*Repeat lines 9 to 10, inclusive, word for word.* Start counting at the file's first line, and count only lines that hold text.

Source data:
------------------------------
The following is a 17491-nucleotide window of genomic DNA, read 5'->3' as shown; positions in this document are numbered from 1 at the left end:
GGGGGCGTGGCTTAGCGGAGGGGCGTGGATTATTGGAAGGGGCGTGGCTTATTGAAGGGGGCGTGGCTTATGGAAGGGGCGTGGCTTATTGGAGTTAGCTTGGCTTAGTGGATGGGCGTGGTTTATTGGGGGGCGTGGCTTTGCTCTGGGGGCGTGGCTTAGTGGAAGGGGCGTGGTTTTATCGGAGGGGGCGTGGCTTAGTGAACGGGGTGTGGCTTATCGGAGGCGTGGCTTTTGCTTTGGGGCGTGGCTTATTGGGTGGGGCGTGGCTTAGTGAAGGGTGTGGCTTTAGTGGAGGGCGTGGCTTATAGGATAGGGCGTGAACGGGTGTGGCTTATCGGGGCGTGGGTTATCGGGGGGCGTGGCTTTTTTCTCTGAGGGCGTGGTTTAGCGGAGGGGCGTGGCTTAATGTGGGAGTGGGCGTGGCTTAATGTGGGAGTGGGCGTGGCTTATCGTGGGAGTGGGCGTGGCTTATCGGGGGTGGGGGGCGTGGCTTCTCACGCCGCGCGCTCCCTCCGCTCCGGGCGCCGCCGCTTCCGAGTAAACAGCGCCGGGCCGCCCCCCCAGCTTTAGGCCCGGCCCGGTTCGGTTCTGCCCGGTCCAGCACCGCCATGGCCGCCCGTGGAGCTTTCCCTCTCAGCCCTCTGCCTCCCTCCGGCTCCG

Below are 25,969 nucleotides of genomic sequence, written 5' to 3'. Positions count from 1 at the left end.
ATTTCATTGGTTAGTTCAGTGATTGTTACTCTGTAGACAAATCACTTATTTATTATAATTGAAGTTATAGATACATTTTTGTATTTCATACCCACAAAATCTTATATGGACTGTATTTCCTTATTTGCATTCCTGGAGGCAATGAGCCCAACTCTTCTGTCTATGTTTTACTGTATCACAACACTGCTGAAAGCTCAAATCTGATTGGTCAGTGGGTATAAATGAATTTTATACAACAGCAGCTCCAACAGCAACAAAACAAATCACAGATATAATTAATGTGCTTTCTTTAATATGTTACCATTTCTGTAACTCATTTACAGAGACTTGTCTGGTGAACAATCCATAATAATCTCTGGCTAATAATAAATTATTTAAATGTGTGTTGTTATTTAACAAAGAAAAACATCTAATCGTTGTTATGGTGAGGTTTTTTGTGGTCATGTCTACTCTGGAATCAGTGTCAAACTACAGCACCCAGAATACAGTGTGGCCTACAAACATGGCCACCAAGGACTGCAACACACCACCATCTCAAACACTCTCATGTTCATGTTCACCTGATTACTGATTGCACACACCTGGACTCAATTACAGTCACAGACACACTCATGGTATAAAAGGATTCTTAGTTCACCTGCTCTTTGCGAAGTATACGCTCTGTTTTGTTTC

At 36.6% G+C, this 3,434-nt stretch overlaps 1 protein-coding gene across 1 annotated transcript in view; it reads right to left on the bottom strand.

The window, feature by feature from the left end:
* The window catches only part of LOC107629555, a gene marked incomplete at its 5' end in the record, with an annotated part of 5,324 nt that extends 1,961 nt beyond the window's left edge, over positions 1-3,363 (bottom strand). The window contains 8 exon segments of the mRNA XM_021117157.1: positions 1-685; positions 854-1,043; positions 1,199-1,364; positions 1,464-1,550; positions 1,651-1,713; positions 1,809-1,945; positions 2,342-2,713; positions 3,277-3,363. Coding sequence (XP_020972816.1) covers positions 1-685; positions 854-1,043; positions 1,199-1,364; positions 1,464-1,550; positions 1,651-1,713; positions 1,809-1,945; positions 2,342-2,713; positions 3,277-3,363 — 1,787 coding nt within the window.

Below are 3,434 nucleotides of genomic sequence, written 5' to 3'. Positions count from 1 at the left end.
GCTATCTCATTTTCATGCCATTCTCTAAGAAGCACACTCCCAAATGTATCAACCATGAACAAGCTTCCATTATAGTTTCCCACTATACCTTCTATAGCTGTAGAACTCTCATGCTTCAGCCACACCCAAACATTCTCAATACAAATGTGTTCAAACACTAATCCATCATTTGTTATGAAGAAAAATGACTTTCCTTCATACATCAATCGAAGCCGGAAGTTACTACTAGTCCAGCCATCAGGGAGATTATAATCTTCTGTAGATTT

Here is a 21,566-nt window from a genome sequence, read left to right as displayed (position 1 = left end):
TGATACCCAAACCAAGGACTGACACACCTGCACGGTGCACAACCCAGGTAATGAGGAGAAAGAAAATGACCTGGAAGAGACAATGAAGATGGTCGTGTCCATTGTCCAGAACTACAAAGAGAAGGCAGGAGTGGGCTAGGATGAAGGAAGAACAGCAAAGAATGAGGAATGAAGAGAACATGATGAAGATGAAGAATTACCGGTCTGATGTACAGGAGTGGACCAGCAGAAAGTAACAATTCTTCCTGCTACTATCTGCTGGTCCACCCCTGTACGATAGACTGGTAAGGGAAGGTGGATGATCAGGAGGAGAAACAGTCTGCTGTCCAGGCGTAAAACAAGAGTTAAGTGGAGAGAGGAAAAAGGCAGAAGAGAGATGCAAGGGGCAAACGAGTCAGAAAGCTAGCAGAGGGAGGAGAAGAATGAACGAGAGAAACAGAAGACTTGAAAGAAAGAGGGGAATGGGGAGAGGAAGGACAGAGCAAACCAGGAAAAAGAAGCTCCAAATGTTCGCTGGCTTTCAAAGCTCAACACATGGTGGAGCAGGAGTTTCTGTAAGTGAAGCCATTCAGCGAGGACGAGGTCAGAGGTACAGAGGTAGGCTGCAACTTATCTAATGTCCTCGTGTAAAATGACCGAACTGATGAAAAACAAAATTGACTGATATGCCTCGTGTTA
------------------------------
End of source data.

GCTATCTCATTTTCATGCCATTCTCTAAGAAGCACACTCCCAAATGTATCAACCATGAACAAGCTTCCATTATAGTTTCCCACTATACCTTCTATAGCTGTAGAACTCTCATGCTTCAGCCACACCCAAACATTCTCAATACAAATGTGTTCAAACACTAATCCATCATTTGTTATGAAGAAAAATGACTTTCCTTCATACATCAATCGAAGCCGGAAGTTACTACTAGTCCAGCCATCAGGGAGATTATAATCTTCTGTAGATTT

Here is a 21,566-nt window from a genome sequence, read left to right as displayed (position 1 = left end):